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T'ai Chi may help ease diabetes

T'ai chi exercises can help people with diabetes control their blood sugar levels, according to new research.

Two studies revealed the people suffering type 2 could boost their immune systems with a 12-week programme.

The first study, from researchers in Taiwan, compared 30 diabetics with 30 healthy people acting as controls.

Over the 12 week period, those in the t'ai chi group learned 37 movements and performed three one hour sessions a week.

The researchers found that the exercise could cause a fall in blood glucose levels or improve blood glucose metabolism which sparks a drop in the inflammatory response.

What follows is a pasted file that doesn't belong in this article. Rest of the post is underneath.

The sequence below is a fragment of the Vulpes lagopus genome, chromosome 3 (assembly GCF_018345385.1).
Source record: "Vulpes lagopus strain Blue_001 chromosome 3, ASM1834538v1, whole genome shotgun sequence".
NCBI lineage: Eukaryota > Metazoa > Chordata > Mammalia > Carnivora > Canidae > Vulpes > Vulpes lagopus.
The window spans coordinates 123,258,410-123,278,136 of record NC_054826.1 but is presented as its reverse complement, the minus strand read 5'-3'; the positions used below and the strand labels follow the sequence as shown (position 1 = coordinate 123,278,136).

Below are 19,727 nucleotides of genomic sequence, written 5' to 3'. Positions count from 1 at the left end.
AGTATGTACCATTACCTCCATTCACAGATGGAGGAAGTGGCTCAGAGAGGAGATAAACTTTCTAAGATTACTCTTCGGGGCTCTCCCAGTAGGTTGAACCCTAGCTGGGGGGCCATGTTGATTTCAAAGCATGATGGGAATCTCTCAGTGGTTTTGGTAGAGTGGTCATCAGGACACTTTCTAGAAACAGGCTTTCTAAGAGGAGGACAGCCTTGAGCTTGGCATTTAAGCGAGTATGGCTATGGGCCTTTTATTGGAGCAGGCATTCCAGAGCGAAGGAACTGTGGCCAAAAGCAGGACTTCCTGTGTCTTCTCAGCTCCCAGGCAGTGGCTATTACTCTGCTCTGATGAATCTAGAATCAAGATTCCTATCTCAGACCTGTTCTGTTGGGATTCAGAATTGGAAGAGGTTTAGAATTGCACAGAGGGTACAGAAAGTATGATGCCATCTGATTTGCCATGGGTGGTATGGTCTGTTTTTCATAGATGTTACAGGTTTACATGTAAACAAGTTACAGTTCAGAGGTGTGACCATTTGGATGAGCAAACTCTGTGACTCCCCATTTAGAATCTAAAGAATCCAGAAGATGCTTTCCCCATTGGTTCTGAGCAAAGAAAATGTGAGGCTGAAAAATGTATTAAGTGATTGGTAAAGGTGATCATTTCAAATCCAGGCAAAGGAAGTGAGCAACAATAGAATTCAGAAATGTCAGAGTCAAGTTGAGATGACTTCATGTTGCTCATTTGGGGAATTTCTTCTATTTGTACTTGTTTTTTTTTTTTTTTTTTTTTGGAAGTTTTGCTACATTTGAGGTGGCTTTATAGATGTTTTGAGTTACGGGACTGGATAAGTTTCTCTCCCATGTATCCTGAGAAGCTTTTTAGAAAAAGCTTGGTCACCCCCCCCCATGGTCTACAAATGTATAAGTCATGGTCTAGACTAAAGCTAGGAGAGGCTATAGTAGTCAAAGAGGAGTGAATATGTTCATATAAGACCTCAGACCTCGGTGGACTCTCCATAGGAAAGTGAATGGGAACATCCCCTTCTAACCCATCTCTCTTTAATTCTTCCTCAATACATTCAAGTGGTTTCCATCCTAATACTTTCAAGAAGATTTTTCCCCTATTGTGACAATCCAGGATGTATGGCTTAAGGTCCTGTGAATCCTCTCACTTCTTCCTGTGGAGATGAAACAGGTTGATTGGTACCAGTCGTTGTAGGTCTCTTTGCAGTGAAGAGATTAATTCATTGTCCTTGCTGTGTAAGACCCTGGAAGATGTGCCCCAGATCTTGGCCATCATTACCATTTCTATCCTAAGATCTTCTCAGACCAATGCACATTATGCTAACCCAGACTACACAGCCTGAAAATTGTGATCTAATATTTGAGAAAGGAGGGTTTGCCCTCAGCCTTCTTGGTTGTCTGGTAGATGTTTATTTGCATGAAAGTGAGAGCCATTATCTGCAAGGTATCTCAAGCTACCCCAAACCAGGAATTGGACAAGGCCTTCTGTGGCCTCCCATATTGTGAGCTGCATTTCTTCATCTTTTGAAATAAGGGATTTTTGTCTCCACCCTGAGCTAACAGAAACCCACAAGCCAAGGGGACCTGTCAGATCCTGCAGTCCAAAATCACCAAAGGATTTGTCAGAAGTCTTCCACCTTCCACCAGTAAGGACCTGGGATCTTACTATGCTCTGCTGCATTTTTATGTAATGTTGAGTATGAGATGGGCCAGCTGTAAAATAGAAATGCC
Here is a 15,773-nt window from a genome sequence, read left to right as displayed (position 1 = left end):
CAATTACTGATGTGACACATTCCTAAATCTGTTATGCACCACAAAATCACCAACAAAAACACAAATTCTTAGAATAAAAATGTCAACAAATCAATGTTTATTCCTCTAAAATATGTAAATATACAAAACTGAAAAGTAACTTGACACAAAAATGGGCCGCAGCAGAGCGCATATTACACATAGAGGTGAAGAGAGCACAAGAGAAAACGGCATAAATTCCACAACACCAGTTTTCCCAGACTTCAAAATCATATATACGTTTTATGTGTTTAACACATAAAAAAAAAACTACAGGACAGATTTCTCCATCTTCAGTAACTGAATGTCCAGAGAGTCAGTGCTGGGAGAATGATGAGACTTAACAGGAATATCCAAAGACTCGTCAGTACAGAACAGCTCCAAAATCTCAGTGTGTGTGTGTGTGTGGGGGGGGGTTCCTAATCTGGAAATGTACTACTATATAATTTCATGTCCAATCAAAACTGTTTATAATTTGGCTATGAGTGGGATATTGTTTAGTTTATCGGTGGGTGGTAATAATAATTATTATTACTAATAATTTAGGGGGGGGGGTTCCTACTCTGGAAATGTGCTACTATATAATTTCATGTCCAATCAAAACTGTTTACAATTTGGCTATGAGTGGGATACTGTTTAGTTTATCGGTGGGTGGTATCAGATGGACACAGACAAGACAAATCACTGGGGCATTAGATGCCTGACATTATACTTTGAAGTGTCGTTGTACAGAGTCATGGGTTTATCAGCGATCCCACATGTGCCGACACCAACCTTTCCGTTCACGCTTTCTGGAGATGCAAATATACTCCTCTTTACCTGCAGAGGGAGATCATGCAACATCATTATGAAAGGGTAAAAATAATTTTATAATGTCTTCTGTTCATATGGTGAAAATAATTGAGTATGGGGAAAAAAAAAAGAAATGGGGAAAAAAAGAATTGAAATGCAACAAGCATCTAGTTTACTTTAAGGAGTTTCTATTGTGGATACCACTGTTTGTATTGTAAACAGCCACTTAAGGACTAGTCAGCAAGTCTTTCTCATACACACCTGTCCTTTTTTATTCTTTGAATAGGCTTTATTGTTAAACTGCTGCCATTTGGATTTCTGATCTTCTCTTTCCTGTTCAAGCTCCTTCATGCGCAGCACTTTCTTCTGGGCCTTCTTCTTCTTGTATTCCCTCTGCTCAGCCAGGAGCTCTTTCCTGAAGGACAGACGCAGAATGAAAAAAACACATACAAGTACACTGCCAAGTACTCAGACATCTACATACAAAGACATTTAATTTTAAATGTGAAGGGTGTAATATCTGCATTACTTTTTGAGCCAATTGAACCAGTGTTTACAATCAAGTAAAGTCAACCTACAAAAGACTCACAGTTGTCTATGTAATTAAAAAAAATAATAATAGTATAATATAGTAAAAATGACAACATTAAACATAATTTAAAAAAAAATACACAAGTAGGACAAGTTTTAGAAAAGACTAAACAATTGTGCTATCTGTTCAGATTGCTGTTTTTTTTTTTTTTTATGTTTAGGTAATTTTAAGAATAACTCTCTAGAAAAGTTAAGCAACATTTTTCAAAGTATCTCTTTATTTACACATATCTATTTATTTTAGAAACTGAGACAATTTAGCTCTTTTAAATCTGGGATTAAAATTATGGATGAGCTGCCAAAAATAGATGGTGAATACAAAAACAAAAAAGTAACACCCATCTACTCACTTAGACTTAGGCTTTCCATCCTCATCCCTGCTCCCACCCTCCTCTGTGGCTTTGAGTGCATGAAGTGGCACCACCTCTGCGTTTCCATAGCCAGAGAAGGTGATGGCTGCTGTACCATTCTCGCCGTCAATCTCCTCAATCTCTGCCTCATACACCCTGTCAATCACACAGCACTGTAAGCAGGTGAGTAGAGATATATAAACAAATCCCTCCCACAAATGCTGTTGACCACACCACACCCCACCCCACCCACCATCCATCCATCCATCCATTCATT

In a second 12-week study, three men and eight women aged between 42 and 65 with raised blood glucose levels took part in the study at the University of Queensland in Australia.

The study found "significant improvements" in four out of seven indicators of metabolic syndrome, including body mass index (an average drop of 3kg), waist circumference (an average drop of almost 3cm) and blood pressure.

There were also small improvements in HbA1c levels and insulin resistance.

There are around 1.8m type 2 sufferers in the UK, with possibly another 750,000 undiagnosed.

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